I say yes to things. To ALL the things.
To events, even when they are back to back, leaving me drained and tired. To helping out, even when I realistically have no time to give. To Tupperware parties, even when I have a drawer full of it and need no more. To projects, even when my notebooks are full of unfinished ideas. To the lady at the Myer counter when she wants to sell me hope in a jar, even though I really cannot afford it. To doing things for other people, even when it means my own business suffers from inattention.
Where do all these yeses come from? From an intense desire to be liked by everyone (which I need to tame) and a crippling fear of missing out. Those are not good reasons to say yes. I need to learn the art of saying no.
Why I am talking about saying no in a month dedicated to creativity and opening myself up to new things and new experiences? Because in order for that creativity to blossom, I need to make space. Trying to cram creativity into the small spaces between my busy busy isn’t very relaxing or productive. It doesn’t give room for ideas to soar. I don’t want my creative practice always reduced to an item on checklist, wedged between the dishes and the next appointment. Ten minutes here and ten minutes there because I haven’t made real time for it. Because I have said yes to many other things.
I have gradually begun to realise that saying yes is always balanced by a silent no to other things. Time is a finite resource. Sometimes inspiration and creativity can feel that way too. When I am busy saying yes to everyone and everything around me, I am often saying no to myself and my immediate family. I talked a little about that here.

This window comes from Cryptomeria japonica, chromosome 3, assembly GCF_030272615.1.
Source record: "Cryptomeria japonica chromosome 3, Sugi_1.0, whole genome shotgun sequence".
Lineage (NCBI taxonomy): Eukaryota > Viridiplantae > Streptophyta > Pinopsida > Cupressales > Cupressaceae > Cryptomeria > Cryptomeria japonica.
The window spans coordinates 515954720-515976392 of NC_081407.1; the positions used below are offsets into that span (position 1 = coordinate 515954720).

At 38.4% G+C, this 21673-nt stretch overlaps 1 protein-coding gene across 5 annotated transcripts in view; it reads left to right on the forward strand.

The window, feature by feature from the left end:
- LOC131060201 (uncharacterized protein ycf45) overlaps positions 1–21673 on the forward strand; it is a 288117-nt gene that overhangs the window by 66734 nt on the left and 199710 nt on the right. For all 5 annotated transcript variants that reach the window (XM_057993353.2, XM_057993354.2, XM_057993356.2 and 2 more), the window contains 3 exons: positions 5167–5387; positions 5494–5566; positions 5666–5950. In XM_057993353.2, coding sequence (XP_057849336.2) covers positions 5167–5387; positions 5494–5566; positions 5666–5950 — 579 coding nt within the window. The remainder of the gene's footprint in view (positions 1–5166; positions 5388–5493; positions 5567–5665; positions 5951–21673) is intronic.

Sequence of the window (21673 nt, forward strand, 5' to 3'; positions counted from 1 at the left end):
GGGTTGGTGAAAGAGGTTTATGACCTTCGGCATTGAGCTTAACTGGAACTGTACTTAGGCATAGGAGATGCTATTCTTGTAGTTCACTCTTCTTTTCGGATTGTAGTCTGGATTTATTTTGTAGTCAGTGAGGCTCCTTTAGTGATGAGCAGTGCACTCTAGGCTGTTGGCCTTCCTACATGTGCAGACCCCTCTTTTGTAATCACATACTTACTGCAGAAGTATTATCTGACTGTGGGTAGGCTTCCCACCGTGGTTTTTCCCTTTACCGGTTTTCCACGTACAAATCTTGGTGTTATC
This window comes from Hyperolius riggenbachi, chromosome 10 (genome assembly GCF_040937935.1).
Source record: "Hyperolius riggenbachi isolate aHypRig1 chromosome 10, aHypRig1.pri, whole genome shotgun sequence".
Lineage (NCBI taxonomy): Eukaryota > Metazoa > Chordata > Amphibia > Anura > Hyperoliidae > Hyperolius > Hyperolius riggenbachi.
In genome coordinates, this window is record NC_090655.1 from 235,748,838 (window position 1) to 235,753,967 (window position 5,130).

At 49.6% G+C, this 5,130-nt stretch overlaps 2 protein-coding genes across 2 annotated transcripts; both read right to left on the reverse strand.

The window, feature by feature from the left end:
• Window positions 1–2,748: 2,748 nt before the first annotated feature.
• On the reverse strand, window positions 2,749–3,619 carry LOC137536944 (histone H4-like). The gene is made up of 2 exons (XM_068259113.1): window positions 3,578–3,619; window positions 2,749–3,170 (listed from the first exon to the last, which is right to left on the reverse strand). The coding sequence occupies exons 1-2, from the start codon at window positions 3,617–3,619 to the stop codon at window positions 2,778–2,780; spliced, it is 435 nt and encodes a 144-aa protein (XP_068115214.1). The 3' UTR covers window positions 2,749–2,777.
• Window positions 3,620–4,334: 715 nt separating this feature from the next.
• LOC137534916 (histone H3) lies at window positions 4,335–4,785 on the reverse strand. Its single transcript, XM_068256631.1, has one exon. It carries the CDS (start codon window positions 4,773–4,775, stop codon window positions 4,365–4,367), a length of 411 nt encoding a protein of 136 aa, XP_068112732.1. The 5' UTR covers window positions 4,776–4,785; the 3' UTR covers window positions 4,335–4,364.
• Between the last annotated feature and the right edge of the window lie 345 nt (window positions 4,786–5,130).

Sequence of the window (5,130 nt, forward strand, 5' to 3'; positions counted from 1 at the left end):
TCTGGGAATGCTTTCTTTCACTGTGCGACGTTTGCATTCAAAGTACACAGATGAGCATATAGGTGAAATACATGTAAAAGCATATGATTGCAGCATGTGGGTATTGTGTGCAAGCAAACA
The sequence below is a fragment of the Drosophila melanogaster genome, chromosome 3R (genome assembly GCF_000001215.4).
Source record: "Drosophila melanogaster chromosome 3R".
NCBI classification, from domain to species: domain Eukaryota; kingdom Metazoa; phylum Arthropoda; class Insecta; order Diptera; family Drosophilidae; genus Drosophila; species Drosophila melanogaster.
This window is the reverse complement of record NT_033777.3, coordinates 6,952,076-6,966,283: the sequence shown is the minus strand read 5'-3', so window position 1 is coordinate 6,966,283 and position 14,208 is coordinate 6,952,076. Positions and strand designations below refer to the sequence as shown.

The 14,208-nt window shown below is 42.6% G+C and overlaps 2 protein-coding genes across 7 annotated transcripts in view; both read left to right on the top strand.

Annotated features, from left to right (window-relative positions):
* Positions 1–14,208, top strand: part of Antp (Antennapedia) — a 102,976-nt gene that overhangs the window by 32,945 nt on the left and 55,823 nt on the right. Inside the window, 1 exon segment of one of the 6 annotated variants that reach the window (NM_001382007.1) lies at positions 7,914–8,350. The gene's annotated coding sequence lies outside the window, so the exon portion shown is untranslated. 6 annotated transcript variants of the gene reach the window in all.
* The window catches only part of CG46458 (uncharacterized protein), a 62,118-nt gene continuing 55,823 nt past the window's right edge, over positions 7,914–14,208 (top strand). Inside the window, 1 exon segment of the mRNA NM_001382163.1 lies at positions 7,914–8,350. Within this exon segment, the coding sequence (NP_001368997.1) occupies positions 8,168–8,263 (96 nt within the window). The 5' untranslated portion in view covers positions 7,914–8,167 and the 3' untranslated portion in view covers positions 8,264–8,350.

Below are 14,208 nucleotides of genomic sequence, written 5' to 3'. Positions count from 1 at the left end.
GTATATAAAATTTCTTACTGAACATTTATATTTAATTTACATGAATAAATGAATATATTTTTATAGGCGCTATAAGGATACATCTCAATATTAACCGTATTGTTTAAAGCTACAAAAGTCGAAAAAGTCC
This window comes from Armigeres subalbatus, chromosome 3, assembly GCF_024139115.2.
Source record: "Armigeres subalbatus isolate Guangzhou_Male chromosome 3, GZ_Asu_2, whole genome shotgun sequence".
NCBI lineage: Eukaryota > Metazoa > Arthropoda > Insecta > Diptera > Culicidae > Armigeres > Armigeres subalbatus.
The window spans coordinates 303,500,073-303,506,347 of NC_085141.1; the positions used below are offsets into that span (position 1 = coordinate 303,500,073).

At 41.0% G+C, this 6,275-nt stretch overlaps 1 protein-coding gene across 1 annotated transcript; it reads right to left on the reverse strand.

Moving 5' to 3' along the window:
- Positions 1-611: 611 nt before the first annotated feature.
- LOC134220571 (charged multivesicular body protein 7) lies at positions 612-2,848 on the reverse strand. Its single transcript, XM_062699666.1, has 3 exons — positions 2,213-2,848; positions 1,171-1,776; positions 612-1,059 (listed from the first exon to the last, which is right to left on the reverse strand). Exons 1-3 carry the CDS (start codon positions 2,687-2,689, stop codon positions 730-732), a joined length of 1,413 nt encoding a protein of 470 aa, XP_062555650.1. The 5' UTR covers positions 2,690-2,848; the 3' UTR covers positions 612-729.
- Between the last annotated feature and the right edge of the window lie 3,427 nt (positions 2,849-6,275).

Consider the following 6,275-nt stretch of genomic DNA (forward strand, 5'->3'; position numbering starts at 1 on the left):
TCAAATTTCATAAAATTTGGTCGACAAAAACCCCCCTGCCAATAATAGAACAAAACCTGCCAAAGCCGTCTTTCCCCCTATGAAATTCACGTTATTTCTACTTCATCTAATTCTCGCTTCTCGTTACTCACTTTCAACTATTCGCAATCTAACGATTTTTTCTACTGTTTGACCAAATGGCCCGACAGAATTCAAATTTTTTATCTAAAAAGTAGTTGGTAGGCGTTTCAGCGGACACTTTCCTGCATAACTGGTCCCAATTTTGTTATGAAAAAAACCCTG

Some things are easy to say no to – I am not going to do the vacuuming right now, because I would rather sew. Other things are harder to say no to – when an event I really want to attend is on at the same time as another. When a charity I love and support has asked for my help but I know I have no capacity. Sometimes saying no sucks. It feels mean spirited. But in reality, a yes when I have no time to give isn’t the kind of yes I want to give. I want my yes to be fully fledged and committed. I want to be able to give a project my all. If I cannot, then it’s not really fair to the person that has asked me. Experience has taught me other people will step up and fill the hole. I am actually not the only person on earth who can do particular things. People won’t hate me for saying no and my family and my creative spirit will be grateful.
So, I am reassessing my approach to take on new things. I have made myself a helpful little decision tree.
I am going to try and make a little more space in my life and see where that leads. I am going to learn the art of saying no.
Do you struggle with saying no? How do you deal with that?